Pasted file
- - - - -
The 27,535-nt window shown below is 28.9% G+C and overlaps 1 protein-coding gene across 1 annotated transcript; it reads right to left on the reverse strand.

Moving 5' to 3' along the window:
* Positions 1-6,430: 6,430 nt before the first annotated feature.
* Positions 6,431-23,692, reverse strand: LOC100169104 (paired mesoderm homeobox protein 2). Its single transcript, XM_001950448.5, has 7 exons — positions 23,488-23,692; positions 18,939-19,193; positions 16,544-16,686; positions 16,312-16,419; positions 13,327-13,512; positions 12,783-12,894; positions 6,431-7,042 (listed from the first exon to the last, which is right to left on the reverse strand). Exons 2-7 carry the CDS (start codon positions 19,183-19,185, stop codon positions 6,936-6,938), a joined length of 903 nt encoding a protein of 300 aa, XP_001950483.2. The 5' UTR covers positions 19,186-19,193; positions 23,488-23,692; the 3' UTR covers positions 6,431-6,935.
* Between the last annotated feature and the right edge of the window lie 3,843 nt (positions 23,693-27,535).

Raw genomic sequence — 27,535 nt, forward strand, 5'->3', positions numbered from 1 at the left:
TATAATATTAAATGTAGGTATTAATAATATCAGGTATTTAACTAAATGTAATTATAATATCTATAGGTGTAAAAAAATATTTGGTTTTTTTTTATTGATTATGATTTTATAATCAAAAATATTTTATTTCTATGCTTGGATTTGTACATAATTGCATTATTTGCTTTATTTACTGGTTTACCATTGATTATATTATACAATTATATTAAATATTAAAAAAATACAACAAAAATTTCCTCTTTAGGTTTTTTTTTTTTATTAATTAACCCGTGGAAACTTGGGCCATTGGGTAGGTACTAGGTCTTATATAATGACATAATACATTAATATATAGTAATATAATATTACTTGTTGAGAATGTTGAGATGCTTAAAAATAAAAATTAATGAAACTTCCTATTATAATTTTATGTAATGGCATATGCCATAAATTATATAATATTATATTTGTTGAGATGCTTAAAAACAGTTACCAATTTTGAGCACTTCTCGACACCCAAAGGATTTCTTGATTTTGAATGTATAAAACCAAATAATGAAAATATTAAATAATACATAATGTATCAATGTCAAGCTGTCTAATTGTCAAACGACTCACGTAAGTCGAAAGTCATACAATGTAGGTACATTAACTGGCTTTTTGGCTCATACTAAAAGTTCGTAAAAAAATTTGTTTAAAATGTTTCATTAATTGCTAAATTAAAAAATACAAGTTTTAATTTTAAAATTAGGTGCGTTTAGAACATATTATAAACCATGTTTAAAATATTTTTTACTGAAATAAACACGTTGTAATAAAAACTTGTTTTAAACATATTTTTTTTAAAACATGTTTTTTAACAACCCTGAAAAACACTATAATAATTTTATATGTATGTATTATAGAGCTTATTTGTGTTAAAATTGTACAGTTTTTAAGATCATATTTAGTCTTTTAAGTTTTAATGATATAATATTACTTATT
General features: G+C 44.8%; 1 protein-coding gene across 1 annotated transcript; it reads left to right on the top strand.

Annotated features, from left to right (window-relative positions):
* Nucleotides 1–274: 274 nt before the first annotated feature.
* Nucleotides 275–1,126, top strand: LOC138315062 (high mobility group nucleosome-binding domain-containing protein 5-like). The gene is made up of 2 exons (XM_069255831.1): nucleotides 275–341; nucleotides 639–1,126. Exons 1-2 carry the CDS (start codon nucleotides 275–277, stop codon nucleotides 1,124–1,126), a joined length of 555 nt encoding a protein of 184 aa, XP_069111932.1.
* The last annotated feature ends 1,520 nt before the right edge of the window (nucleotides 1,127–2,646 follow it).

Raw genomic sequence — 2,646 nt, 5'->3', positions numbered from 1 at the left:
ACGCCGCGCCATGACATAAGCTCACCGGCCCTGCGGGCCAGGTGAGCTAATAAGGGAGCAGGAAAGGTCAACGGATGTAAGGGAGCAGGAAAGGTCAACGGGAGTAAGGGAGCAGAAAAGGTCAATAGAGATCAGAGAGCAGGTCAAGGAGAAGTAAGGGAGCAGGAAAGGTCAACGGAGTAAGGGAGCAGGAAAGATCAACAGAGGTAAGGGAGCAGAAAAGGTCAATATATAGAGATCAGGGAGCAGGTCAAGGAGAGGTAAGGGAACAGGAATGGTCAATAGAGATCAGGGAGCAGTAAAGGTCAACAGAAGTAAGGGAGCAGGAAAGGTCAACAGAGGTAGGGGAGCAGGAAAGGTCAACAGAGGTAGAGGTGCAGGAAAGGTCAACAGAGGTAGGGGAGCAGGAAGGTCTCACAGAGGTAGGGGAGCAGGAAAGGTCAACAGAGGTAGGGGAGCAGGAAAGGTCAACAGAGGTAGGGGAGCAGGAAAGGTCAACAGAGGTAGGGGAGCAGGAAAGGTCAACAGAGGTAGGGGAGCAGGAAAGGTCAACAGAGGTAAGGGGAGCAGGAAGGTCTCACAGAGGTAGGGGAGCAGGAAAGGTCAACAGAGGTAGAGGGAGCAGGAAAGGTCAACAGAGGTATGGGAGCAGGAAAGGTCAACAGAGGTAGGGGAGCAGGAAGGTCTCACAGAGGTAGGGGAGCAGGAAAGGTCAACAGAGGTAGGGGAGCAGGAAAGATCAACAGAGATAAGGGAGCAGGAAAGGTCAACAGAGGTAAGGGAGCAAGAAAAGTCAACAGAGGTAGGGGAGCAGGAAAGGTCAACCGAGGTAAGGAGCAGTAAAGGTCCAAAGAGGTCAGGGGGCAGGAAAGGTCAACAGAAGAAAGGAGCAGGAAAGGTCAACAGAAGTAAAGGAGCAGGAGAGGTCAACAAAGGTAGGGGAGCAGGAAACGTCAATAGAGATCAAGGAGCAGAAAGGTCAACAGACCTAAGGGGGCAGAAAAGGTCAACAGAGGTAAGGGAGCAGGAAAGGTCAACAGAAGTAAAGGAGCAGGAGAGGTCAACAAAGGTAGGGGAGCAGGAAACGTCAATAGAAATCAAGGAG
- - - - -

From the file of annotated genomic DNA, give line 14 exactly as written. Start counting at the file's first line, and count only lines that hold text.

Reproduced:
ACGCCGCGCCATGACATAAGCTCACCGGCCCTGCGGGCCAGGTGAGCTAATAAGGGAGCAGGAAAGGTCAACGGATGTAAGGGAGCAGGAAAGGTCAACGGGAGTAAGGGAGCAGAAAAGGTCAATAGAGATCAGAGAGCAGGTCAAGGAGAAGTAAGGGAGCAGGAAAGGTCAACGGAGTAAGGGAGCAGGAAAGATCAACAGAGGTAAGGGAGCAGAAAAGGTCAATATATAGAGATCAGGGAGCAGGTCAAGGAGAGGTAAGGGAACAGGAATGGTCAATAGAGATCAGGGAGCAGTAAAGGTCAACAGAAGTAAGGGAGCAGGAAAGGTCAACAGAGGTAGGGGAGCAGGAAAGGTCAACAGAGGTAGAGGTGCAGGAAAGGTCAACAGAGGTAGGGGAGCAGGAAGGTCTCACAGAGGTAGGGGAGCAGGAAAGGTCAACAGAGGTAGGGGAGCAGGAAAGGTCAACAGAGGTAGGGGAGCAGGAAAGGTCAACAGAGGTAGGGGAGCAGGAAAGGTCAACAGAGGTAGGGGAGCAGGAAAGGTCAACAGAGGTAAGGGGAGCAGGAAGGTCTCACAGAGGTAGGGGAGCAGGAAAGGTCAACAGAGGTAGAGGGAGCAGGAAAGGTCAACAGAGGTATGGGAGCAGGAAAGGTCAACAGAGGTAGGGGAGCAGGAAGGTCTCACAGAGGTAGGGGAGCAGGAAAGGTCAACAGAGGTAGGGGAGCAGGAAAGATCAACAGAGATAAGGGAGCAGGAAAGGTCAACAGAGGTAAGGGAGCAAGAAAAGTCAACAGAGGTAGGGGAGCAGGAAAGGTCAACCGAGGTAAGGAGCAGTAAAGGTCCAAAGAGGTCAGGGGGCAGGAAAGGTCAACAGAAGAAAGGAGCAGGAAAGGTCAACAGAAGTAAAGGAGCAGGAGAGGTCAACAAAGGTAGGGGAGCAGGAAACGTCAATAGAGATCAAGGAGCAGAAAGGTCAACAGACCTAAGGGGGCAGAAAAGGTCAACAGAGGTAAGGGAGCAGGAAAGGTCAACAGAAGTAAAGGAGCAGGAGAGGTCAACAAAGGTAGGGGAGCAGGAAACGTCAATAGAAATCAAGGAG